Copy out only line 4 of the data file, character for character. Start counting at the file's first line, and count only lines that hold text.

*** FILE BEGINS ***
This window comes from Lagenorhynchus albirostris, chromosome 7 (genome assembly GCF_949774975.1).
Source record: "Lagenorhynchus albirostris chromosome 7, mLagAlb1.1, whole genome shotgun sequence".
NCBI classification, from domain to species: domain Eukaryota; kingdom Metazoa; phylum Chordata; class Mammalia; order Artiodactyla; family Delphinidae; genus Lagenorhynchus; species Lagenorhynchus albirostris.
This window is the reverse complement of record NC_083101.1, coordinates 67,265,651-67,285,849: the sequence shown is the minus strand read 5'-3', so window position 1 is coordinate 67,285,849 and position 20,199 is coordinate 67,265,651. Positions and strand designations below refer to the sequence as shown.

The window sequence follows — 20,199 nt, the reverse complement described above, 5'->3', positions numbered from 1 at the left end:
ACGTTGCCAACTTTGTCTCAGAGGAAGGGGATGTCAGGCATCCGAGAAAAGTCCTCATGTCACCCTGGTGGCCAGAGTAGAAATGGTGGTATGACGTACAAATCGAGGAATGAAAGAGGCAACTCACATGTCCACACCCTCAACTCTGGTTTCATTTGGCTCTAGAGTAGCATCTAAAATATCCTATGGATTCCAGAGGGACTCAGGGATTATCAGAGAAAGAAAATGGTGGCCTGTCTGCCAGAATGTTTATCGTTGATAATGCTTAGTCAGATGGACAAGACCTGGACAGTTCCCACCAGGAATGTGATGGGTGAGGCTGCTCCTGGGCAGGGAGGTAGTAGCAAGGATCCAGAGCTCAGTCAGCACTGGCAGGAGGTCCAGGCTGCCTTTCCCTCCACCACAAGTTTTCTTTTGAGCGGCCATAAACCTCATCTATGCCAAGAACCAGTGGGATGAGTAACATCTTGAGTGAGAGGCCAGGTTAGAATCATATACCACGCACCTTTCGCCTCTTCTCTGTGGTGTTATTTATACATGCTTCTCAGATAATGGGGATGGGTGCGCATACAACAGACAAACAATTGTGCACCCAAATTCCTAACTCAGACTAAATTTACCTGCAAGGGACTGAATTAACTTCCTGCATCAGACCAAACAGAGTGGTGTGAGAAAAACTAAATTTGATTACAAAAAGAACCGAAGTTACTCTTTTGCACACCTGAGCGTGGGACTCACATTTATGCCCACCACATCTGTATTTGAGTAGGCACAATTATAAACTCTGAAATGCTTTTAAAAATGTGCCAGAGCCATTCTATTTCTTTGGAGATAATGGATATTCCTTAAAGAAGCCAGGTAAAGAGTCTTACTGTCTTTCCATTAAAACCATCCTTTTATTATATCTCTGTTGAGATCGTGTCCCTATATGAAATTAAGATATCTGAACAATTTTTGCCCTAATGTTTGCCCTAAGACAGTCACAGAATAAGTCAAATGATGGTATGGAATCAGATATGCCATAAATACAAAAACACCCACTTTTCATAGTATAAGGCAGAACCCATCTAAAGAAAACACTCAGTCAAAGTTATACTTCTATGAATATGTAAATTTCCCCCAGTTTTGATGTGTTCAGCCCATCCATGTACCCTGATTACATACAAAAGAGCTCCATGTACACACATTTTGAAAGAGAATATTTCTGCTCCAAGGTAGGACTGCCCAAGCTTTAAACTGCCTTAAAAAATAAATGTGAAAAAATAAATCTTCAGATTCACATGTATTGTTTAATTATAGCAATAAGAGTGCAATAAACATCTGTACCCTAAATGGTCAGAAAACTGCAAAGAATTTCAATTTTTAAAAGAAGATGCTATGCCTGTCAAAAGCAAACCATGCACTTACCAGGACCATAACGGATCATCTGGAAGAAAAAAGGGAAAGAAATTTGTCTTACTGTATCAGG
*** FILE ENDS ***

This window is the reverse complement of record NC_083101.1, coordinates 67,265,651-67,285,849: the sequence shown is the minus strand read 5'-3', so window position 1 is coordinate 67,285,849 and position 20,199 is coordinate 67,265,651. Positions and strand designations below refer to the sequence as shown.